India - Round The World Tour 3 2004 Day 201 (11)
Saturday 25th September
We rested peacefully last night and I’m kind of surprised that we are managing to get so many restful nights into our routine. I had feared that we would be constantly fatigued and in need of rest but so far it’s not been that way at all. Travelling around Africa was a lot more energetic than this but here we’ve been able to maintain a comfortable pace pretty much since day one. Even Sandy admits that travelling this time around is a lot less stressful than was Africa. For me, keeping sandy happy is half the battle won. Although I’ve not pressured her into this trip, it must be said that I’ve been the driving force behind the whole thing.
I thought I’d shake up the morning routine a little at breakfast. My toast this morning was accompanied by poached eggs instead of boiled. The mineral water and a glass if Pepsi were still there – don’t want to through too many wrenches into the works now do we? The now familiar sight of me trying desperately to wave off of very persistent flies form our food was, as usual, accompanied by the usual moans of sandy desperately trying to make me ignore them. If there’s one thing that I have a hard time tolerating, it’s flies around food. Mind you, I’d probably never eat again if I knew what it was like in some of the kitchens in this country. Flies don’t bother Sandy at all – she just minds me being bothered by them. What a couple we make.
A brief stroll up the road to where our rickshaw driver hangs out was our next objective for the day. Strangely, we made it only about half way before he strolled up behind us. Exactly where he appeared from will have to remain a mystery to us but we were glad to find him nevertheless. The pavements (sidewalks for all you Americans out there) barely exist here and when they do, they are in such a state of disrepair that it’s a real effort to walk on them. Consequently, you end up walking in the main road everywhere you go. We’ve found that walking against the traffic makes life a lot easier, as this helps prevent the myriad of rickshaw drivers stopping every four or five seconds to offer their services. Honestly, sometimes I think that phrases such as ‘No’ and ‘NO!’ and ‘Go away you irritating little man’ are just not understood here. Getting into our rickshaw and pulling away can sometimes be very a very welcome break from all the attention. It can be short lived, however. Even stepping out of a rickshaw after arriving at a given destination can often be met with the immediate offer or another ride from the next driver. I can’t remember ever seeing anyone get out of one vehicle to step immediately into another. People just don’t hop across town in a rickshaw relay like that so I have no idea what these people are thinking when they do things like this. Still, it’s all part of the experience (or so I keep telling myself).
Our driver was to take us to the Amber Fort at the top of the nearby mountain but we only got as far as one of the city's major roundabouts (or circles as they are known here) where the entire rickshaw population of Jaipur and surrounding districts, it seemed, were weaving in and out and buzzing their horns at each other. There was what looked like a political rally or something with some party official tending a megaphone in the middle of the circle. Traffic police were prohibiting traffic from using a couple of the key exists off the roundabout and resulting pandemonium was comical. Bicycle rickshaws, of which there are thousands here in Jaipur, were simply turning around and trying to go against the flow of the traffic and gridlock had pretty much set in. Our driver somehow manoeuvred us away from the hubbub and took us instead to the Royal Monument Cenotaph instead. We were planning on visiting this today anyway so changing the order of things a bit was not really too much of a problem.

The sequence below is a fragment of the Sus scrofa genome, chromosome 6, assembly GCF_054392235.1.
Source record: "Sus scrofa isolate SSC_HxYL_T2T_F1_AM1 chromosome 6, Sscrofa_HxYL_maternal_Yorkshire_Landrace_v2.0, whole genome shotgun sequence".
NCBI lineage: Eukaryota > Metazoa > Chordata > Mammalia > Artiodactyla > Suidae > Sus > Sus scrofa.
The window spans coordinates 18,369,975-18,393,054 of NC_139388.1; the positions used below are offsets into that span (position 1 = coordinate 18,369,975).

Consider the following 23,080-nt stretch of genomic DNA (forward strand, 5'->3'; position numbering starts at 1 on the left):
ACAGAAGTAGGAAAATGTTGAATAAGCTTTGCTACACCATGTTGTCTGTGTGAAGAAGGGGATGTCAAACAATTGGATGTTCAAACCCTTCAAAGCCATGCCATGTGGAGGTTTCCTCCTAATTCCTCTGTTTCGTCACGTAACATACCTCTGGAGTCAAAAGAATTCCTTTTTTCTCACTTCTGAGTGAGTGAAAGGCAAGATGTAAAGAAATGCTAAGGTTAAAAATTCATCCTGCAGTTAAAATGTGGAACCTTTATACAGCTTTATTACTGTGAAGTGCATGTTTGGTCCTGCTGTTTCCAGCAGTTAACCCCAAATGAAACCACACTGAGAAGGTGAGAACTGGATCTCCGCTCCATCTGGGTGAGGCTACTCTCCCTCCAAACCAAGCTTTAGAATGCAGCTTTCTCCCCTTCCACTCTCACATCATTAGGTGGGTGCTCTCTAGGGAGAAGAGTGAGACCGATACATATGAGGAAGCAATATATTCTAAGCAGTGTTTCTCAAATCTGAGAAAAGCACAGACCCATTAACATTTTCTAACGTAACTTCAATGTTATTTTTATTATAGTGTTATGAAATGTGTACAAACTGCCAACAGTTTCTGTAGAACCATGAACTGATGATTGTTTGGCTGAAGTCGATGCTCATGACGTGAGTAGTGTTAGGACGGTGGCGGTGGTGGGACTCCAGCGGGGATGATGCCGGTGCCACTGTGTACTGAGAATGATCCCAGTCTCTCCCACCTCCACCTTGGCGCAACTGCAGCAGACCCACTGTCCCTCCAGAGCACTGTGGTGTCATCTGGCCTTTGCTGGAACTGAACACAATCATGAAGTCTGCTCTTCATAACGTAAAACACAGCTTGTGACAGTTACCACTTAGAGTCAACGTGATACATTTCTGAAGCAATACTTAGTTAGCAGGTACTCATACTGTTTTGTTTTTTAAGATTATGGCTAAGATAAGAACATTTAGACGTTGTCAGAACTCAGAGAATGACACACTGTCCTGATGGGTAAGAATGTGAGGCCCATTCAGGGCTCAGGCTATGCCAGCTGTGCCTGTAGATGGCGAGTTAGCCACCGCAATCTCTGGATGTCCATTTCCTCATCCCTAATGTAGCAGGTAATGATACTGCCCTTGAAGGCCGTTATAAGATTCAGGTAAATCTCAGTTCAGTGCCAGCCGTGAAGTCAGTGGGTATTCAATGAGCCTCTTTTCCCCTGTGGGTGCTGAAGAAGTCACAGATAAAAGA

The Cenotaph it pretty much a repeat of the same Royal Monuments that we saw back in Udaipur, only on a much smaller scale. About half a dozen of the marble, domed memorials stand here. A guide talked us through some of the stories depicted on the stonework in carved detail and it was an interesting enough half hour diversion. Never missing an opportunity to photograph animals, Sandy spent much of the time following the various monkeys around the courtyard.
Having handed over a few R10 notes to show our appreciation to the guide, we did our best to shake off the small crowd of children that had accumulated around our rickshaw and off we set again, this time towards the Amber Fort. Our rickshaw is slightly bigger that your standard issue vehicle and has both forward and rear facing seats. Since arriving in Jaipur, I’ve taken to sitting in the rear facing position. It’s a lot more fun to sit there smiling and waving at the car and scooter drivers just inches from our rear bumper and I find that it makes for a more relaxing ride, what with not being subjected to the horror of looking at the persistent near collisions all the time.
We passed a few elephants in the way to the fort (in how many countries can you say that?). These Indian elephants are often decorated with the most brilliant colours on their heads. None of the elephants that we saw in Africa were decorated in this way and they really are quite attractive, although I probably wouldn’t invite one to a cocktail party.
Our rickshaw could only go so far up the mountain before it had to stop and we had to secure another form of transport to finish the ascent. Our three options were foot, elephant or jeep. The elephant would take about twenty minutes and would cost R400 ($9) each whilst the jeep would apparently cost just R150 ($3,30) for the two of us. Walking up the steep incline was simply out of the question in the heat of the day and we were tempted to take the elephant for a while when our driver then told us that we could spent half an hour on an elephant later in the day down near the Water Palace for a mere R100 ($2). We decided that the jeep would save us some money and time and I was told that the R150 was a fixed rate but I wasn’t sure this wasn’t just as ploy to avoid haggling for a better rate so I set off to try to bargain with all the jeep drivers I could find. After twenty minutes or so, we returned to the original driver, having conceded that the rate was indeed fixed.